Visions Interview - Anthony Earabino

Interview by Katie McDonough

Anthony Earabino is a senior film and video major from Walpole, Massachusetts. His photograph, Flowing River, will be featured in Visions 2016 at Fitchburg State University.


How did you come up with the name of your piece?

I panicked. I didn’t know you had to name your projects and I didn’t want to hand in an untitled photo. I decided to put the name of exactly what it is, Flowing River.


What was your vision for your piece?

This picture was part of a bigger series of flowing water. I didn’t have a long exposure yet and the water in all of my other photos was still, but in this one I wanted to show it moving.  I decided to take a long exposure of the river, which is a one second exposure.


What techniques did you use when making your piece?

Like I said it was a longer exposure, so I had to keep the shutter open for longer than you would normally keep it open for a photo. That way it makes the water look like it’s moving, blurry, and flowing.


Describe your style as an artist in one word?

Lit. Photo is all about light. The way the light hits the silver halide crystals. That is what I strive for as an artist. Especially with film, it is all about the lighting. That is what makes the image interesting. If it is not lit properly I won’t look good.


What do you think matters most in your artwork?

With still photography, it is about getting everyone else to see the world the way you saw it for that moment. With film, it is all about making something interesting and new while entertaining them.


What is the most unusual piece you’ve thought of or created?

I would say “Happy Place” the advanced film we just created, which is also in visions. Happy place is an unusual piece because of how we presented the ideas and themes we express in the film. Not only that but also the ideas and themes themselves are unusual. Students tend to play it safe with the structure and narrative of their final films but we took a much riskier and interesting approach to our film in my opinion. People tend to want to do a typical three act Hollywood structure in their short films, and that tends to leave the audience with a story that feels formulaic and rushed and has underdeveloped characters. We chose to focus more on the character we were developing and less on the broad story arc. We focus on ideas like the duality of man, how our sense of self can be skewed by our own careless imagination, and how social pressures can force a person into a state they may not normally find themselves in. We have two worlds presented in our film, reality and the inner headspace of our character. We shot the reality stuff on a Black Magic Cinema Camera (a digital camera) and the imagination stuff on a Super 16mm film. We wanted to separate the two worlds from one another visually to really drive home what we were going for in terms of theme. The split in mediums is also an usual choice in terms of student films, because unfortunately students are typically deterred by the price of working with film and the uncertainty that come with it.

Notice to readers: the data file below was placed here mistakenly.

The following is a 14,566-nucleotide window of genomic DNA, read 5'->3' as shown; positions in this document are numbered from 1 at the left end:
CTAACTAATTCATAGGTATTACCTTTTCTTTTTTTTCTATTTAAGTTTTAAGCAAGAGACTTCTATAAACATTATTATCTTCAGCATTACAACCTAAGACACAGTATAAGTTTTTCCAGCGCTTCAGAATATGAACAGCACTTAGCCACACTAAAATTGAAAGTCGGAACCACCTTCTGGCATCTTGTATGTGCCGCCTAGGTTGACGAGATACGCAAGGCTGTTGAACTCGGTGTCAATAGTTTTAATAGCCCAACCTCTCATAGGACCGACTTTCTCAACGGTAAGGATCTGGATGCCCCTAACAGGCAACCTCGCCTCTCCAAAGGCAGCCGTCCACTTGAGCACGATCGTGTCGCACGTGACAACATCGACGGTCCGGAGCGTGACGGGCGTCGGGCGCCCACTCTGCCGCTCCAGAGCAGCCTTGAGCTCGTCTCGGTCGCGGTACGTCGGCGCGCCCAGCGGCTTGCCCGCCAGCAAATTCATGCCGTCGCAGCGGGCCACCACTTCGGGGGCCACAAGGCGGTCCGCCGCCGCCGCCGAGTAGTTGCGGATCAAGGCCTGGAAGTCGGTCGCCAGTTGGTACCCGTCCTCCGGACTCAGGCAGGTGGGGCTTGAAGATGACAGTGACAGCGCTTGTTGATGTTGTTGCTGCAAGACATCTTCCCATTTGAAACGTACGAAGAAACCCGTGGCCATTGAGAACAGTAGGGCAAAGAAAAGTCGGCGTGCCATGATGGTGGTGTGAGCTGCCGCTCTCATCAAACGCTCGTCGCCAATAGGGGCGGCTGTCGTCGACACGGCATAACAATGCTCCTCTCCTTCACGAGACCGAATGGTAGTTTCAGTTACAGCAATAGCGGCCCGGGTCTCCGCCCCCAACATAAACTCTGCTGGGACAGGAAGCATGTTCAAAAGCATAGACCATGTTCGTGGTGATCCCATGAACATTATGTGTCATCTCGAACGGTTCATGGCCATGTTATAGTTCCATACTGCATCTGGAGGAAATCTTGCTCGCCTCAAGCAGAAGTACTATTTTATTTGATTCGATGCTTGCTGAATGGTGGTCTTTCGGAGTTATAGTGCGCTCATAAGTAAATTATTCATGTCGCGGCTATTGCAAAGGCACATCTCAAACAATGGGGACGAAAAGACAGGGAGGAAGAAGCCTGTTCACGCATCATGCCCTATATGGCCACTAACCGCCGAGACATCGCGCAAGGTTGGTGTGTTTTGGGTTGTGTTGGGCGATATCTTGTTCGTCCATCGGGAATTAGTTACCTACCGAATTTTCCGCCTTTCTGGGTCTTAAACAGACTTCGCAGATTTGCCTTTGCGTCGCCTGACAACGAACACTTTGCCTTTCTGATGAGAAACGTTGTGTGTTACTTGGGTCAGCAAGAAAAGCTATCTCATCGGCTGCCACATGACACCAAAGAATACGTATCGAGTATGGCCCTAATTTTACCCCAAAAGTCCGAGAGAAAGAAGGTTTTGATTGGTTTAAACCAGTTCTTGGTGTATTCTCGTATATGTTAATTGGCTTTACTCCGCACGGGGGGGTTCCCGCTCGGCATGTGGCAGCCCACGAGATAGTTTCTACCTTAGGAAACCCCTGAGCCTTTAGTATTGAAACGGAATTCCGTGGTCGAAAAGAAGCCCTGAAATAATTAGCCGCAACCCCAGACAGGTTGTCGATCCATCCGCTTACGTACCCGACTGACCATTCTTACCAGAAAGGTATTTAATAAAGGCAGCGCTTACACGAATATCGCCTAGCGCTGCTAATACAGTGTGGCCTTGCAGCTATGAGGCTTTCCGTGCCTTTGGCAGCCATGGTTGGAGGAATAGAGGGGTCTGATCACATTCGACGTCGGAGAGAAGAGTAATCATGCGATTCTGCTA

What do you do when you hit a creative road block?

When it is for photo, I go on an adventure and try and find stops to photograph. If I get stumped I just hang out and try to look at the area differently. Sometimes I adjust where I am sitting or go walk somewhere else and come back to the area and see if it looks different. It is all about resetting what you are seeing. You can look at things in so many different ways. One way just might be better to look at it.


Has there ever been a piece of art, film, play that you saw and you thought, “Wow. That’s amazing. Why didn’t I think of that?”

There is this movie called Swiss Army Man that is coming out, that looks very creative and I saw the trailer for it and thought that. Also, for music, an album that I really enjoy would be,  “A Long Drive For Someone With Nothing To Think About” by Modest Mouse. They were about eighteen when they recorded it. It was really shitty but really good because no one really wrote music like that and still doesn’t, from eighteen year old kids.